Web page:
Karen Kwitter, Ebenezer Fitch Professor of Astronomy at Williams College, has been awarded a $237,843 three-year grant from the National Science Foundation.
The award will fund research in “Planetary Nebulae as Narrators of Stellar and Galactic Chemical Evolution: A New Probe of Galactochronology.”
Planetary nebulae are the expanding clouds of glowing gas ejected by dying stars. They represent the final stages of the life cycle of stars between one and eight times as massive as the sun. We can therefore expect that in about six billion years the sun will produce a planetary nebula.
Because nuclear fusion in stars creates progressively heavier elements, the chemical composition of planetary nebulae differ from those of the original stars. The extent to which the chemical makeup changes depends on the original composition and mass of the source star.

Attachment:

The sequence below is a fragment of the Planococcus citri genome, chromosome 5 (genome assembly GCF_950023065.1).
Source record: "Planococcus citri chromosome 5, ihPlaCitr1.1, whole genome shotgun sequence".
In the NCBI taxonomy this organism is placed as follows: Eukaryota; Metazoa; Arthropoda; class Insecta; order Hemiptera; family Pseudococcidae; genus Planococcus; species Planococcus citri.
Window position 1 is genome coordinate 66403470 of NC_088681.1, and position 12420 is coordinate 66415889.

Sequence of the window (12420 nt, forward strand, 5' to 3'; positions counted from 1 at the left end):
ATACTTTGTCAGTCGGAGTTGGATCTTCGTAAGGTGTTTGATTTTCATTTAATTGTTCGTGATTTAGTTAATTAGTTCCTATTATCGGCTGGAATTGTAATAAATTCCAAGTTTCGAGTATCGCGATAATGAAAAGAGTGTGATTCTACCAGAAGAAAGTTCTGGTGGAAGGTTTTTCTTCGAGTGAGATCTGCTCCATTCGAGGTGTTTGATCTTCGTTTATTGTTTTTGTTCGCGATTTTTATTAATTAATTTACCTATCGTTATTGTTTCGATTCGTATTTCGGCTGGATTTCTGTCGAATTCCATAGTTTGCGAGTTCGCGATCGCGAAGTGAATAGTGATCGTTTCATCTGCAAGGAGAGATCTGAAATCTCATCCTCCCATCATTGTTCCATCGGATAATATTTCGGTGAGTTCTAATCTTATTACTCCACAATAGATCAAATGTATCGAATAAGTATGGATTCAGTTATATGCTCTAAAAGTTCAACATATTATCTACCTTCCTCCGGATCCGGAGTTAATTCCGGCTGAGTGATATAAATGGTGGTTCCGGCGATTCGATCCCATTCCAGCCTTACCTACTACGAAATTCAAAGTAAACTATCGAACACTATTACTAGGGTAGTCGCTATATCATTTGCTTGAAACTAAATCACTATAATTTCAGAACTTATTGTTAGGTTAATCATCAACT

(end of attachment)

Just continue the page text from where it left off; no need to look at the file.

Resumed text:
Kwitter and colleagues determine the chemical makeup of planetary nebulae by studying the light spectra they emit. They can then evaluate models that predict how mass and composition differences in source stars will affect the element proportions seen in the planetary nebulae by comparing these predictions with the quantities actually observed.
By observing element proportions in planetary nebulae throughout the Milky Way Galaxy, Kwitter and colleagues will assess current models of galactic chemical evolution. More recent generations of stars born in the Milky Way Galaxy possess richer chemical makeup due to the contributions of planetary nebulae and also supernovae to the interstellar medium.
It has been estimated that nearly all the nitrogen and approximately half the carbon in the sun’s region of the Milky Way Galaxy, including humans, came from planetary nebulae.